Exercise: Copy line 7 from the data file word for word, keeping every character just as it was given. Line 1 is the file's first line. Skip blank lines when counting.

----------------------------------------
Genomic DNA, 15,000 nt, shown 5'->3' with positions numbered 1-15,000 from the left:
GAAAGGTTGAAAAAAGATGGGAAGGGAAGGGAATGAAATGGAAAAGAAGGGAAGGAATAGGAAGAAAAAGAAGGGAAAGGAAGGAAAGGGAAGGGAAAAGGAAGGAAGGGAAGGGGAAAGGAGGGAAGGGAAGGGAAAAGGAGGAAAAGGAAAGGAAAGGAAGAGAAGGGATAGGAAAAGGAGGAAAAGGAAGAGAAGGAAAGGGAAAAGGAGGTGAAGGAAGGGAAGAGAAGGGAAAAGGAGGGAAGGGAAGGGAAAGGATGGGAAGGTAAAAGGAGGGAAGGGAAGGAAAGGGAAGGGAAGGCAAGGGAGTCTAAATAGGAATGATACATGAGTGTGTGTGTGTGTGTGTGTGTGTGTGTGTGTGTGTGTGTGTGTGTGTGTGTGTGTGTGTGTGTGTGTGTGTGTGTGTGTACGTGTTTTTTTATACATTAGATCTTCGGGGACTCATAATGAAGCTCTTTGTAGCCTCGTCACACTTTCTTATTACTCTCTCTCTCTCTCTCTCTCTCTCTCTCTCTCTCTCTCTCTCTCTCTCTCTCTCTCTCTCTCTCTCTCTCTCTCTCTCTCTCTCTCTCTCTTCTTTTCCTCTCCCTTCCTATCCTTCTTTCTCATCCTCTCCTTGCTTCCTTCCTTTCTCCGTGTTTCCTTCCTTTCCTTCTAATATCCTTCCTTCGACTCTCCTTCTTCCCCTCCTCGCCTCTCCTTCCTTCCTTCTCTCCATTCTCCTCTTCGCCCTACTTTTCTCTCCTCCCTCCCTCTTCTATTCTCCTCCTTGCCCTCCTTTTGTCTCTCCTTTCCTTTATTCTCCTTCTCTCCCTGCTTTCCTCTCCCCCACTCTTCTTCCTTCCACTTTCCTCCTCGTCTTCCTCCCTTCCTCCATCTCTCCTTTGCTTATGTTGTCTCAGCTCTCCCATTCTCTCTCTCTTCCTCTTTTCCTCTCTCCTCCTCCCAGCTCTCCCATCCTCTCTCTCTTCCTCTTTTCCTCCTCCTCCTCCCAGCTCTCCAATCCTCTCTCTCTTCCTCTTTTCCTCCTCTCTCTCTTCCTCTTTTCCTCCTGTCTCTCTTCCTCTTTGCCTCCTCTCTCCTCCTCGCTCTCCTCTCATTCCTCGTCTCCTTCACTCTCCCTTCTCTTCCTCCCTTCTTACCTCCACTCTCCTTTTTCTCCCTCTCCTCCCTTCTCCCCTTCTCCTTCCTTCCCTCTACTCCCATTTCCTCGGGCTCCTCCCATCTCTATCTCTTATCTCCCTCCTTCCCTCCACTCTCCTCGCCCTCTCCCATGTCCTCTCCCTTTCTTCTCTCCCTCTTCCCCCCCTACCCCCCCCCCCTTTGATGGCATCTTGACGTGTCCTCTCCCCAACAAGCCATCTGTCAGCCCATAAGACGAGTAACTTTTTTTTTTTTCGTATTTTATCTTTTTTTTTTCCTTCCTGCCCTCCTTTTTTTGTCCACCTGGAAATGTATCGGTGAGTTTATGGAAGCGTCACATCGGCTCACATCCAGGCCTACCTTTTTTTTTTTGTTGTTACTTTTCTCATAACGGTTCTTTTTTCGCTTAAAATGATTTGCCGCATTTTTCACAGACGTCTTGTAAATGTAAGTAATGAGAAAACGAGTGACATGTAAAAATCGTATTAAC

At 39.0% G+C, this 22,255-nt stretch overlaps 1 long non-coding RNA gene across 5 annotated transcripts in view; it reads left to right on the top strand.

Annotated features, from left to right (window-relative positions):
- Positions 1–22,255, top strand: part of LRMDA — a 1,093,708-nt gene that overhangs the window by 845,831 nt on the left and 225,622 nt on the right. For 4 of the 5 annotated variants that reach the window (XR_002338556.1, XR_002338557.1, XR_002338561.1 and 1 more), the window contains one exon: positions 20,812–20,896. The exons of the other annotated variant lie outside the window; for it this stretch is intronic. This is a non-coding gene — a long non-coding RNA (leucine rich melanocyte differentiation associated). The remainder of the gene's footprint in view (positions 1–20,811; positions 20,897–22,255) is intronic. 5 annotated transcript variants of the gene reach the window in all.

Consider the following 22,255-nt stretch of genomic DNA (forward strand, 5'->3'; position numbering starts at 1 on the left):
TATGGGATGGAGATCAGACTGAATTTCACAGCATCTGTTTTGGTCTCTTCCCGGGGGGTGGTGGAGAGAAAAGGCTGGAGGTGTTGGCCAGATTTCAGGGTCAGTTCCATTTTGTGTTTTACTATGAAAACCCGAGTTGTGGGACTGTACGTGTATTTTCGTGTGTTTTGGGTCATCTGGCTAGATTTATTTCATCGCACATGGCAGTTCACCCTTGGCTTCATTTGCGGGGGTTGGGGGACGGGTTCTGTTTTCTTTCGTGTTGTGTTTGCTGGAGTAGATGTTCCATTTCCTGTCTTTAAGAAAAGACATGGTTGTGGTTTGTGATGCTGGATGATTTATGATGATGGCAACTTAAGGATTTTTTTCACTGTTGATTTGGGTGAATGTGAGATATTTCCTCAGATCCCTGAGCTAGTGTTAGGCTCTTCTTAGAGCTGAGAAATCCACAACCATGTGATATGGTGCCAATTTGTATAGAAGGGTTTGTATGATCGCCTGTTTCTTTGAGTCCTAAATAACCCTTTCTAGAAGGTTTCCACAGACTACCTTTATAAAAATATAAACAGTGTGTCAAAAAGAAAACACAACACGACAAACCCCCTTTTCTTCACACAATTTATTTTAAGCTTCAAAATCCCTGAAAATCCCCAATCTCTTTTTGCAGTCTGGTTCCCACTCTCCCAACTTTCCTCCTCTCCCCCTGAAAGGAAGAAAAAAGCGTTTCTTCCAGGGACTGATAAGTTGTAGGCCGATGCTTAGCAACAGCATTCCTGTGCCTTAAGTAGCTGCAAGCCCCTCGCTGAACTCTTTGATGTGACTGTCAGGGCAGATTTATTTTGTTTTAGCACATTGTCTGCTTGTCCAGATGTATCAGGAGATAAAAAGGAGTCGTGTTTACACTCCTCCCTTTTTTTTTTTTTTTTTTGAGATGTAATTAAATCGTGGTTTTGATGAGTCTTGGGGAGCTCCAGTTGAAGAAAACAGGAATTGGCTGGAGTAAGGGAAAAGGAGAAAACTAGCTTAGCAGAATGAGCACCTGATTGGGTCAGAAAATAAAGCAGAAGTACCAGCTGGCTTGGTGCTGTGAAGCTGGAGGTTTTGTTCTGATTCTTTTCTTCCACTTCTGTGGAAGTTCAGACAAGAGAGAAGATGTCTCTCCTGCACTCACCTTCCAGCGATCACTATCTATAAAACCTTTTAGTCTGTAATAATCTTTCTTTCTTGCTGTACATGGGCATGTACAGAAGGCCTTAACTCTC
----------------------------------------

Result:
TATGGGATGGAGATCAGACTGAATTTCACAGCATCTGTTTTGGTCTCTTCCCGGGGGGTGGTGGAGAGAAAAGGCTGGAGGTGTTGGCCAGATTTCAGGGTCAGTTCCATTTTGTGTTTTACTATGAAAACCCGAGTTGTGGGACTGTACGTGTATTTTCGTGTGTTTTGGGTCATCTGGCTAGATTTATTTCATCGCACATGGCAGTTCACCCTTGGCTTCATTTGCGGGGGTTGGGGGACGGGTTCTGTTTTCTTTCGTGTTGTGTTTGCTGGAGTAGATGTTCCATTTCCTGTCTTTAAGAAAAGACATGGTTGTGGTTTGTGATGCTGGATGATTTATGATGATGGCAACTTAAGGATTTTTTTCACTGTTGATTTGGGTGAATGTGAGATATTTCCTCAGATCCCTGAGCTAGTGTTAGGCTCTTCTTAGAGCTGAGAAATCCACAACCATGTGATATGGTGCCAATTTGTATAGAAGGGTTTGTATGATCGCCTGTTTCTTTGAGTCCTAAATAACCCTTTCTAGAAGGTTTCCACAGACTACCTTTATAAAAATATAAACAGTGTGTCAAAAAGAAAACACAACACGACAAACCCCCTTTTCTTCACACAATTTATTTTAAGCTTCAAAATCCCTGAAAATCCCCAATCTCTTTTTGCAGTCTGGTTCCCACTCTCCCAACTTTCCTCCTCTCCCCCTGAAAGGAAGAAAAAAGCGTTTCTTCCAGGGACTGATAAGTTGTAGGCCGATGCTTAGCAACAGCATTCCTGTGCCTTAAGTAGCTGCAAGCCCCTCGCTGAACTCTTTGATGTGACTGTCAGGGCAGATTTATTTTGTTTTAGCACATTGTCTGCTTGTCCAGATGTATCAGGAGATAAAAAGGAGTCGTGTTTACACTCCTCCCTTTTTTTTTTTTTTTTTTGAGATGTAATTAAATCGTGGTTTTGATGAGTCTTGGGGAGCTCCAGTTGAAGAAAACAGGAATTGGCTGGAGTAAGGGAAAAGGAGAAAACTAGCTTAGCAGAATGAGCACCTGATTGGGTCAGAAAATAAAGCAGAAGTACCAGCTGGCTTGGTGCTGTGAAGCTGGAGGTTTTGTTCTGATTCTTTTCTTCCACTTCTGTGGAAGTTCAGACAAGAGAGAAGATGTCTCTCCTGCACTCACCTTCCAGCGATCACTATCTATAAAACCTTTTAGTCTGTAATAATCTTTCTTTCTTGCTGTACATGGGCATGTACAGAAGGCCTTAACTCTC